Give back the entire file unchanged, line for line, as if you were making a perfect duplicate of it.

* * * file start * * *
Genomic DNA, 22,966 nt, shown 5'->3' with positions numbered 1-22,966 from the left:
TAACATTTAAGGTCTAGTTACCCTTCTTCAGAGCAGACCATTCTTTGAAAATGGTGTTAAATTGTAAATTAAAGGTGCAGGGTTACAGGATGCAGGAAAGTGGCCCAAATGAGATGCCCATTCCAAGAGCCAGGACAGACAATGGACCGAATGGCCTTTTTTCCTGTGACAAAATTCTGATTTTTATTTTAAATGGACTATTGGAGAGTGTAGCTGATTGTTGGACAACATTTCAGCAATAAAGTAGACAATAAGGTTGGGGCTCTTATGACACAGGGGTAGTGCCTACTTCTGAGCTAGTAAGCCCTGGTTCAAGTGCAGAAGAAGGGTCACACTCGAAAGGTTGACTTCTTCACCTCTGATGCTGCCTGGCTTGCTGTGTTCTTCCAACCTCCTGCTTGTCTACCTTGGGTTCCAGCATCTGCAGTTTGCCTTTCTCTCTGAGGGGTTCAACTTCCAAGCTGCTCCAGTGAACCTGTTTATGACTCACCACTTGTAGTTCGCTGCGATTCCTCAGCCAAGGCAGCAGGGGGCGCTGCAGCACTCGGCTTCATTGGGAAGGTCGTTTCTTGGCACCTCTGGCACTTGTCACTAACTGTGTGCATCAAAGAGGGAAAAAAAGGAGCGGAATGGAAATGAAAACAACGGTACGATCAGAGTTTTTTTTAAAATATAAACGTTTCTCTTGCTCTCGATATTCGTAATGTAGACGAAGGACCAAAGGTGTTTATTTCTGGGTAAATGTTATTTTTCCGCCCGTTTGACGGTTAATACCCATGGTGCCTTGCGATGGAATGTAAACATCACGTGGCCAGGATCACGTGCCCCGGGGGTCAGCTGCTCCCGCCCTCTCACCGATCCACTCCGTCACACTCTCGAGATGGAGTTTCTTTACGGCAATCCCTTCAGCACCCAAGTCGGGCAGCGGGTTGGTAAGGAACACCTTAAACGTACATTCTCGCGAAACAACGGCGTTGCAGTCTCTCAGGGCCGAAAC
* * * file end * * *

Genomic DNA, 22,966 nt, shown 5'->3' with positions numbered 1-22,966 from the left:
TAACATTTAAGGTCTAGTTACCCTTCTTCAGAGCAGACCATTCTTTGAAAATGGTGTTAAATTGTAAATTAAAGGTGCAGGGTTACAGGATGCAGGAAAGTGGCCCAAATGAGATGCCCATTCCAAGAGCCAGGACAGACAATGGACCGAATGGCCTTTTTTCCTGTGACAAAATTCTGATTTTTATTTTAAATGGACTATTGGAGAGTGTAGCTGATTGTTGGACAACATTTCAGCAATAAAGTAGACAATAAGGTTGGGGCTCTTATGACACAGGGGTAGTGCCTACTTCTGAGCTAGTAAGCCCTGGTTCAAGTGCAGAAGAAGGGTCACACTCGAAAGGTTGACTTCTTCACCTCTGATGCTGCCTGGCTTGCTGTGTTCTTCCAACCTCCTGCTTGTCTACCTTGGGTTCCAGCATCTGCAGTTTGCCTTTCTCTCTGAGGGGTTCAACTTCCAAGCTGCTCCAGTGAACCTGTTTATGACTCACCACTTGTAGTTCGCTGCGATTCCTCAGCCAAGGCAGCAGGGGGCGCTGCAGCACTCGGCTTCATTGGGAAGGTCGTTTCTTGGCACCTCTGGCACTTGTCACTAACTGTGTGCATCAAAGAGGGAAAAAAAGGAGCGGAATGGAAATGAAAACAACGGTACGATCAGAGTTTTTTTTAAAATATAAACGTTTCTCTTGCTCTCGATATTCGTAATGTAGACGAAGGACCAAAGGTGTTTATTTCTGGGTAAATGTTATTTTTCCGCCCGTTTGACGGTTAATACCCATGGTGCCTTGCGATGGAATGTAAACATCACGTGGCCAGGATCACGTGCCCCGGGGGTCAGCTGCTCCCGCCCTCTCACCGATCCACTCCGTCACACTCTCGAGATGGAGTTTCTTTACGGCAATCCCTTCAGCACCCAAGTCGGGCAGCGGGTTGGTAAGGAACACCTTAAACGTACATTCTCGCGAAACAACGGCGTTGCAGTCTCTCAGGGCCGAAAC